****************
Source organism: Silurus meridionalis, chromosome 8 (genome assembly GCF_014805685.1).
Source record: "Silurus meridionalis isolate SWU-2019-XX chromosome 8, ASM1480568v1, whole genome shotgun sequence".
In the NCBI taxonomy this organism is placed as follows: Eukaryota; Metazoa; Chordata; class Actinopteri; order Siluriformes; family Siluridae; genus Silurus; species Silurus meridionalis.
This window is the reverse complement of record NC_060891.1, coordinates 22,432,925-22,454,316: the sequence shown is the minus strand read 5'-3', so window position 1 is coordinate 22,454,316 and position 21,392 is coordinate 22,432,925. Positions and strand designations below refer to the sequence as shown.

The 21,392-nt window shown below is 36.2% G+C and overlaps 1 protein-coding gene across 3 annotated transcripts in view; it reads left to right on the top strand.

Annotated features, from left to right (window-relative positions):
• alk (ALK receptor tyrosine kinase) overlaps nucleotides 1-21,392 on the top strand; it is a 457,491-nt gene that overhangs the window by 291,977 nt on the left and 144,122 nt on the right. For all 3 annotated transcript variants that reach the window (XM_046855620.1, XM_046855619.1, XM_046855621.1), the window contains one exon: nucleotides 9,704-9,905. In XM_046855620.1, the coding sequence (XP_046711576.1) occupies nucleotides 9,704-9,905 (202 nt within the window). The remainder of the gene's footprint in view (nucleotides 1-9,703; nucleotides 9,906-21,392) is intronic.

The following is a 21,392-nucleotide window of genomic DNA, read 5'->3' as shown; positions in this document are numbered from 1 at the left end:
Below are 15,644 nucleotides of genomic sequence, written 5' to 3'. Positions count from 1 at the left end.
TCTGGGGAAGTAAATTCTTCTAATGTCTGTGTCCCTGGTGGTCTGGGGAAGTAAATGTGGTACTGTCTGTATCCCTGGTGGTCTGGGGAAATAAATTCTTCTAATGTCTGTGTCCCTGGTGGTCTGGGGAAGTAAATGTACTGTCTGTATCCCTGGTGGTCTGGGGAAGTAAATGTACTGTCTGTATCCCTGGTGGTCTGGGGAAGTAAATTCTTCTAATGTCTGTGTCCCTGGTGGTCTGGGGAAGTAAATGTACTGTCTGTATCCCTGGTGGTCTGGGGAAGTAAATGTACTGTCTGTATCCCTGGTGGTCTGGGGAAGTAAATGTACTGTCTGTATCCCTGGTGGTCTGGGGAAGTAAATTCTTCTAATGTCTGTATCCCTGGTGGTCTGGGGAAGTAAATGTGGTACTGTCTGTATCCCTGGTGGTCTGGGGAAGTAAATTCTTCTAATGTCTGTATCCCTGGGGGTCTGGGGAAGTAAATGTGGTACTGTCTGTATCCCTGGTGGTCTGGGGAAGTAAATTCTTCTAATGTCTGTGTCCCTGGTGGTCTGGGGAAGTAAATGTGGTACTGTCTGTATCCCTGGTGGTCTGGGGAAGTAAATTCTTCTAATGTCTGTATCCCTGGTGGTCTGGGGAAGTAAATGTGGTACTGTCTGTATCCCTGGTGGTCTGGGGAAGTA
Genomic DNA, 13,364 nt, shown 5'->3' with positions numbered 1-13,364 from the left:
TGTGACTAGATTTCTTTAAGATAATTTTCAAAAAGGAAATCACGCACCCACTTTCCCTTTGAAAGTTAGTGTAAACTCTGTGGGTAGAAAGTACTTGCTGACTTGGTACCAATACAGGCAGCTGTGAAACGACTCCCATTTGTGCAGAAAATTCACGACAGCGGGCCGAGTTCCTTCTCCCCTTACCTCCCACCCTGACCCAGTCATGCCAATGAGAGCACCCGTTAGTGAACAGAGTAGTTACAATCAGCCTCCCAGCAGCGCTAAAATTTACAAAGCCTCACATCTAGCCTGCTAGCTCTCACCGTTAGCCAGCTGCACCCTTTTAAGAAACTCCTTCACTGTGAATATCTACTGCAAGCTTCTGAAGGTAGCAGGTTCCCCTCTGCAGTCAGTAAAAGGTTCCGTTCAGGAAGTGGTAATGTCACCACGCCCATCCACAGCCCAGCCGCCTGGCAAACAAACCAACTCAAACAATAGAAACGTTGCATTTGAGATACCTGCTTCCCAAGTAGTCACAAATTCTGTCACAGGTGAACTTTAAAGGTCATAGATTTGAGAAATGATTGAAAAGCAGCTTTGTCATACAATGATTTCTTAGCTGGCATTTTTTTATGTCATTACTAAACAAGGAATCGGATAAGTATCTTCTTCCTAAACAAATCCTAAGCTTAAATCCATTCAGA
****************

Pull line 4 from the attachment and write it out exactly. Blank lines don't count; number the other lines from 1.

This window is the reverse complement of record NC_060891.1, coordinates 22,432,925-22,454,316: the sequence shown is the minus strand read 5'-3', so window position 1 is coordinate 22,454,316 and position 21,392 is coordinate 22,432,925. Positions and strand designations below refer to the sequence as shown.